Who says you can’t go on an adventure just down the road from your home town? Lately I have realised that there is actually so much to do and see in the vicinity of my home, I just needed to look for it!
I’ve been down to the seaside resort Hunstanton in Norfolk many times before. It’s nice, but not really anything to scream about. So this time I decided to venture an extra 9 miles along the coast to Brancaster.
The 9 mile drive was surprisingly great! The unsightly concrete blocks and cheap booze stores that make up most of Hunstanton were quickly replaced with picturesque cobbled buildings, floral decorated streets and country cottages. As we drove through the Norfolk countryside I was pleasantly surprised at the beautiful traditional English villages before me-a complete contrast to Hunstanton!
Brancaster is much quieter than Hunstanton, there are no arcades, no bars or restaurants and no guesthouses. It is simply an unspoilt beach reached through a traditional English village and a dirt track road.
The beach is much nicer too, it’s impeccably clean and the sand is soft on your toes. Even though it was the beginning of winter and about 15 degrees out I couldn’t resist taking off my shoes and allowing my feet sink into the soft, cold sand.
The beach is long and vast and you can see for miles. Far in the distance you can see the newly built wind turbine farm out in the ocean. Crabs walk freely across the sand without the worry of human interaction. Sea horses fill the rock pools. It is quiet, and peaceful.
This part of the Norfolk coast is renowned for its deadly tides, and people are often stranded out at sea when the tide comes in at the speed of a galloping horse. So heading out to sea as the tide was beginning to come in was perhaps not the best idea I’ve ever had, but it certainly was an adventure!
My friend told me about a shipwreck on the beach, that’s only reachable during low tide. I was quite excited at the prospect off searching out a shipwreck that has literally just been left. No tourists, no tours guides, just sitting there waiting to be uncovered by the low tide twice each day and the rest of the time beneath the sea.
So I began my trek across the beach. I could see the shipwreck in the distance, why do things always look closer than they are? It took me around an hour to walk there.
Although the tide was out, the sand has been formed into a ridged effect from the previous tide, filled with water in between each line. The water was very cold on my feet and the hard wet sand began to hurt my soles after a while. The walk was pretty uneventful until I was almost there and I came across an obstacle-a river!
The river didn’t look deep, but the water was freezing. I knew if I wanted to make it to the shipwreck that I had to cross the river. So I rolled up my skirt and began to wade my way through. At its deepest, the water came just above my knees. The bottom was covered in rocks and stones, and with the water temperature probably not much above freezing my feet began to get very sore! At one point I almost stepped on a huge crab, after letting out a little scream I picked up the pace and got out of the water as quick as I could.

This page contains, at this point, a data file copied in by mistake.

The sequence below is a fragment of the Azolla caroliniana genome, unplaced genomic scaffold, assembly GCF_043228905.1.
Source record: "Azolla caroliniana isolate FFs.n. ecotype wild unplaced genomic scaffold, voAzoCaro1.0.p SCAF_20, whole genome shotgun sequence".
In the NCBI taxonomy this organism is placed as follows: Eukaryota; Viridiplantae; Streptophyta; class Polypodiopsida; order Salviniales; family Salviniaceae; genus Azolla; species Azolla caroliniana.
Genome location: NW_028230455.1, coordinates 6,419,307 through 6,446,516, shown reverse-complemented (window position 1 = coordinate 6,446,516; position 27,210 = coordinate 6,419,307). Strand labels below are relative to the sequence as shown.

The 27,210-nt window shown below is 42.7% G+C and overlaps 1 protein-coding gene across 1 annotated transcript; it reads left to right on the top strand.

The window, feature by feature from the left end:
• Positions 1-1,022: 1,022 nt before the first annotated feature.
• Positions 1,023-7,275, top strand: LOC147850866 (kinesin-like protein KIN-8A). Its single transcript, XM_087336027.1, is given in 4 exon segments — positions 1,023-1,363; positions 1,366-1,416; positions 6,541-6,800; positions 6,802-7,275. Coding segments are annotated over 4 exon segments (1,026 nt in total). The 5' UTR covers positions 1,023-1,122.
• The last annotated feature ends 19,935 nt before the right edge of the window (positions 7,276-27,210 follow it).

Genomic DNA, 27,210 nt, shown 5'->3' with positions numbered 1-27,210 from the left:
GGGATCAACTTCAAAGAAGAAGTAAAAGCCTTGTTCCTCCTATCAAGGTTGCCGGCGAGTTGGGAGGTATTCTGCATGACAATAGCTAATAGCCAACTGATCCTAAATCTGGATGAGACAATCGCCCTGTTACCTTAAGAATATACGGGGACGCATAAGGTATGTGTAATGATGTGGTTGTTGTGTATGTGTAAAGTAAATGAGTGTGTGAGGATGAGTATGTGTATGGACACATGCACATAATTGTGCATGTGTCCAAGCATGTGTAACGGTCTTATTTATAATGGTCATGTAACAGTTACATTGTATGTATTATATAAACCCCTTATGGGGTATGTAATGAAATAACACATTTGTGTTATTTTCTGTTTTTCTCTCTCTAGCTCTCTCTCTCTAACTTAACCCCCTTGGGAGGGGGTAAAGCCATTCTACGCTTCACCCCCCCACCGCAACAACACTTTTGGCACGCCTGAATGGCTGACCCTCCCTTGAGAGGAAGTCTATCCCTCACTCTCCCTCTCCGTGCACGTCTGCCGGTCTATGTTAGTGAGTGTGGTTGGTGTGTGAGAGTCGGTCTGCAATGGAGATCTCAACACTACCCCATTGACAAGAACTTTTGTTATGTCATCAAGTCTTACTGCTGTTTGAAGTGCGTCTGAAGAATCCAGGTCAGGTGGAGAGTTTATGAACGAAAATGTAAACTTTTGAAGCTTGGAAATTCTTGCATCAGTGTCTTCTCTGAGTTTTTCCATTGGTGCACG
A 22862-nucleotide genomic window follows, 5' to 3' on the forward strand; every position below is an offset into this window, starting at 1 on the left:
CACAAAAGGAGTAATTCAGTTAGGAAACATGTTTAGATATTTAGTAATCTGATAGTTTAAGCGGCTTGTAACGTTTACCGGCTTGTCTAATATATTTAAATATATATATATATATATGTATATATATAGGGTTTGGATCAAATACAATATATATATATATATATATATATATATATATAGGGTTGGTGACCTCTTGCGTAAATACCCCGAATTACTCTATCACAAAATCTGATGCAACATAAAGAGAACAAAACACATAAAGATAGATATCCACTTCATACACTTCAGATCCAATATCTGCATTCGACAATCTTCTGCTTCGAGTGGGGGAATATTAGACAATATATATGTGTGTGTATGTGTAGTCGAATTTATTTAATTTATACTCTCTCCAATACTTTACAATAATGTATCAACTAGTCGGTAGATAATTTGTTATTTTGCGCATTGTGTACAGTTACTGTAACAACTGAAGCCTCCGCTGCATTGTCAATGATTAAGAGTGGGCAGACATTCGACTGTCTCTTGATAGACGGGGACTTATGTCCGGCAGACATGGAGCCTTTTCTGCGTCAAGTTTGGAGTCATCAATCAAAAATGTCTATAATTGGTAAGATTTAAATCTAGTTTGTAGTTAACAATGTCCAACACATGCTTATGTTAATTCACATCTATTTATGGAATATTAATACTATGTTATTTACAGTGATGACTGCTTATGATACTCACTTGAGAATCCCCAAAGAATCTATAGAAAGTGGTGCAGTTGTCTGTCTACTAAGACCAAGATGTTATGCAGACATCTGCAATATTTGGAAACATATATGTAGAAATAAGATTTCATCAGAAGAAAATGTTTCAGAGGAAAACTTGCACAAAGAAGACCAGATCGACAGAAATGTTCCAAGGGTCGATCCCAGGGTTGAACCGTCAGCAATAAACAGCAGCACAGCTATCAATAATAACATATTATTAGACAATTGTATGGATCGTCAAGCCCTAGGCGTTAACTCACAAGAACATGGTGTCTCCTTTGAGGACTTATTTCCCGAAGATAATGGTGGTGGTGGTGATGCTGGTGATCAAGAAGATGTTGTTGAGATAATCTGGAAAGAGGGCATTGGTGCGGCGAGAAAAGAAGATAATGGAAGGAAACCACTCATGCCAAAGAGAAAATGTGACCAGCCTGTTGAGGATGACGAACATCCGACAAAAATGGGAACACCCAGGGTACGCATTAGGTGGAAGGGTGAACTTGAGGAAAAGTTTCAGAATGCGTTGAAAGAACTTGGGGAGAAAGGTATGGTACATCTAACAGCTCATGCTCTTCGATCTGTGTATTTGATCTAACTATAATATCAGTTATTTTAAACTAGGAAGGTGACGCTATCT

A few minutes later I reached the shipwreck.
The ship wreck wasn’t that much to look at really. You could see it was a ship, it had a clear front and a back to it, but not much else. But even though the wreck might not have been as impressive as I had hoped, I still thought it quite amazing to be stood next to an actual real ship wreck. It is amazing to think that this ship would have had sailors onboard, that for whatever reason it must have got into difficulty at sea and ended up here. And here it stayed, covered by the sea and revealed to the world for only a few minutes each day. I stood and looked, and thought about this for a moment. There was a kind of eerie feel in the air.
When walking around the wreck I found a sign saying that we should return to the beach immediately and if the tide is coming in too quickly that we should go to a nearby sand dune. This worried me somewhat, and as I could see the tide was beginning to close in I decided to retreat.
The walk back to the beach was just as eventful as the way out. Slightly concerned about the incoming tide I walked quickly. When I reached the river I wasn’t sure I could put my feet through that pain again and so I volunteered my friend to give me a piggy back. Being a gentleman he did, but with double the weight on his feet it wasn’t long before he stepped on some soft sand and sunk knee deep into it! He dropped me into the water (luckily I managed to keep my clothes dry!) and I almost landed on yet another huge crab! I also began sinking into the ‘quick sand’ and jumped back onto his back quickly! Eventually we made our way across the river back onto dry ground and walked the rest of the trek back to the entrance to the beach.
For what started out as a random walk along the beach turned into quite an adventure. I just love these little hidden wonders in the world, such as this ship wreck, and I love little unexpected adventures like this.
I love overseas travel, but unfortunately with everyday constraints of life this is not possible all of the time. So whenever I am here in my own country, I intend on making the most of it, and searching out hidden gems such as this! Life is for living, and that is exactly what I intend on doing!